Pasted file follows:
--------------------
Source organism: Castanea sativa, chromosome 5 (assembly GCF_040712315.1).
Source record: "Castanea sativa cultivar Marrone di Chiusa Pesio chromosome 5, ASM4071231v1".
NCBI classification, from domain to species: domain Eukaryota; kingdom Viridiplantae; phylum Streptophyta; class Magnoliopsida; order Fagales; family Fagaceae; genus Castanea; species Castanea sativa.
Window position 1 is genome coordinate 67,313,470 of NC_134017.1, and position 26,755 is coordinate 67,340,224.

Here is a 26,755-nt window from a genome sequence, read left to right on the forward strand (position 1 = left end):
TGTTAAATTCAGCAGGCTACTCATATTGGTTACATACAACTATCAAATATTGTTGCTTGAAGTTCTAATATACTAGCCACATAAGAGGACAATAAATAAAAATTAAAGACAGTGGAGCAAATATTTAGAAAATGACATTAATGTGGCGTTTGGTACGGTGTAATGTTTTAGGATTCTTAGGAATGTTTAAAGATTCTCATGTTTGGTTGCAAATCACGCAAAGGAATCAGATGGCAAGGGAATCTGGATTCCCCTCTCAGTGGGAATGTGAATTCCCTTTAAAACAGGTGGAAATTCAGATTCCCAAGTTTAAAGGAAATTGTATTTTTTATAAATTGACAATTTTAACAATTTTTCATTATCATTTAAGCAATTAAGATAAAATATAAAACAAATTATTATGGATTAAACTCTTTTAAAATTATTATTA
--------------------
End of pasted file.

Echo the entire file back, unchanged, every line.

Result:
Source organism: Castanea sativa, chromosome 5 (assembly GCF_040712315.1).
Source record: "Castanea sativa cultivar Marrone di Chiusa Pesio chromosome 5, ASM4071231v1".
NCBI classification, from domain to species: domain Eukaryota; kingdom Viridiplantae; phylum Streptophyta; class Magnoliopsida; order Fagales; family Fagaceae; genus Castanea; species Castanea sativa.
Window position 1 is genome coordinate 67,313,470 of NC_134017.1, and position 26,755 is coordinate 67,340,224.

Here is a 26,755-nt window from a genome sequence, read left to right on the forward strand (position 1 = left end):
TGTTAAATTCAGCAGGCTACTCATATTGGTTACATACAACTATCAAATATTGTTGCTTGAAGTTCTAATATACTAGCCACATAAGAGGACAATAAATAAAAATTAAAGACAGTGGAGCAAATATTTAGAAAATGACATTAATGTGGCGTTTGGTACGGTGTAATGTTTTAGGATTCTTAGGAATGTTTAAAGATTCTCATGTTTGGTTGCAAATCACGCAAAGGAATCAGATGGCAAGGGAATCTGGATTCCCCTCTCAGTGGGAATGTGAATTCCCTTTAAAACAGGTGGAAATTCAGATTCCCAAGTTTAAAGGAAATTGTATTTTTTATAAATTGACAATTTTAACAATTTTTCATTATCATTTAAGCAATTAAGATAAAATATAAAACAAATTATTATGGATTAAACTCTTTTAAAATTATTATTA